When businesswomen travel, well-lit hallways, comfortable beds and rooms with big windows are not enough to make them want to return to a hotel. They need to feel valued.
In the Cornell Hospitality Reports article "Creating Value for Women Business Travelers: Focusing on Emotional Outcomes," Judi Brownell, professor of organizational communication and dean of students at the School of Hotel Administration, finds that women have "stronger emotional, personal responses" to their hotel experience than men.
In 2010 women comprised nearly half of all business travelers. Brownell identifies distinct emotional differences between male and female travelers and the role this plays in marketing hotels to women.
The report finds clusters of factors vital to women's satisfaction, such as safety, comfort, empowerment and value. "Managers should focus on how best to generate key emotional responses through a holistic approach rather than seek to identify any one specific service, amenity or facility that all women business travelers prefer," Brownell writes.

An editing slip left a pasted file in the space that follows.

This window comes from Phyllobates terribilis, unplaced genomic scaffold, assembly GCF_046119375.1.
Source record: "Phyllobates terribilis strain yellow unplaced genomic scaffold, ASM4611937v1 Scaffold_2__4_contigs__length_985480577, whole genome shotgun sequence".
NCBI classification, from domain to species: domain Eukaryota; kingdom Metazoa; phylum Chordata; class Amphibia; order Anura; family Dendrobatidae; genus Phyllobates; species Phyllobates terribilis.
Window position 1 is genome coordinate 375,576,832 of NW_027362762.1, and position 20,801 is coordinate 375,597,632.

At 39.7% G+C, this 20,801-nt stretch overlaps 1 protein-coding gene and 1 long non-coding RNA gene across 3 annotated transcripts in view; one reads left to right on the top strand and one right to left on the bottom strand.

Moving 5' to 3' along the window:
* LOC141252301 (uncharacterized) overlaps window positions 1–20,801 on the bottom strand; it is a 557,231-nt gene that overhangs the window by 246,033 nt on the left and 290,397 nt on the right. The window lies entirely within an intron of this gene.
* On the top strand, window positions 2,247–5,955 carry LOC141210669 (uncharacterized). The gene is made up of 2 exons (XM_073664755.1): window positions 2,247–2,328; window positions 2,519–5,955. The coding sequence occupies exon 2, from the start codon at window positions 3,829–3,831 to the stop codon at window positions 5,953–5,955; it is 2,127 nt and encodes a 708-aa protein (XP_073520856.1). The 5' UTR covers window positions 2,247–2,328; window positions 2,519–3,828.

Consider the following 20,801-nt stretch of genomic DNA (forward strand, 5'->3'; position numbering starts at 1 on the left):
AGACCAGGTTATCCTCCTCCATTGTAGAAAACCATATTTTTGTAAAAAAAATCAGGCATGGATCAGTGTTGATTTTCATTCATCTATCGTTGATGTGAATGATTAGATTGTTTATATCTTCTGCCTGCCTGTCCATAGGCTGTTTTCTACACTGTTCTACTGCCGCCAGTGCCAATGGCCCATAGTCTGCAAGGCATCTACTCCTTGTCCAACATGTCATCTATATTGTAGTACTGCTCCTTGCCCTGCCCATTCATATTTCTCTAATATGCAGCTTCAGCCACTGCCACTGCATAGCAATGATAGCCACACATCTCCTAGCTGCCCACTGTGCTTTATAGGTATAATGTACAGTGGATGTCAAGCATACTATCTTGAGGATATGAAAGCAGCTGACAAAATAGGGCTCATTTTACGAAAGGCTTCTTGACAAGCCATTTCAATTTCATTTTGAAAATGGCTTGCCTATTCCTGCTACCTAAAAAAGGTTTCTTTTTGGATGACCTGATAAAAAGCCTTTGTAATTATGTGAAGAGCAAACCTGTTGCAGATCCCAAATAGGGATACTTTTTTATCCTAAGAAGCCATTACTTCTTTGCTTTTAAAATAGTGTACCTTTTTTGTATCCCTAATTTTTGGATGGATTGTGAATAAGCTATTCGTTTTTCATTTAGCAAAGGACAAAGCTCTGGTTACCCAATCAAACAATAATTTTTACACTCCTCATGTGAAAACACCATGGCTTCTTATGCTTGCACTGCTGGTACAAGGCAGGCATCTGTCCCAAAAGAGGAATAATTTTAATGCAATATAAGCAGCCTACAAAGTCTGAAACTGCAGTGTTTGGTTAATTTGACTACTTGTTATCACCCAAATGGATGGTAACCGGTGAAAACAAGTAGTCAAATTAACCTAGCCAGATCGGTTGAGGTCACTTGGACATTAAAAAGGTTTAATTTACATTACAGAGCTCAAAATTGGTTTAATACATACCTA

Hotels can feel and be safer by installing covered parking and deadbolts on doors. Because women are generally more concerned than men with getting good night's sleep and spending time relaxing, Westin Hotels' Heavenly Bed offers a spa-like ambiance.
Travel itself makes women feel empowered. "Women seek business travel to broaden their horizons, contribute to their professional advancement and provide them with freedom from daily routines," Brownell writes. Hoteliers can enhance this experience through exceptional room service, spas and on-site fitness centers.
One of traveling women's biggest complaints is that they don't feel valued by the hospitality industry. Amenities that pamper -- brand-name bath products, fresh flowers, flavored coffee and tea, and stylish furnishings -- create positive feelings in women. Some hotels even provide the option of women-only floors.
Women tend to use hotels differently then men; they book rooms further in advance and stay longer to conduct meetings and attend conferences and conventions. More men tend to stay for single nights on sales or consulting trips.
About 20 percent of businesswomen use vacation days to extend their hotel visit and trip for enjoyment. In a survey of hotel managers' perceptions of what women want from their hotel experience, Brownell found that women communicate their emotional needs well and hotels are working to serve this developing market.
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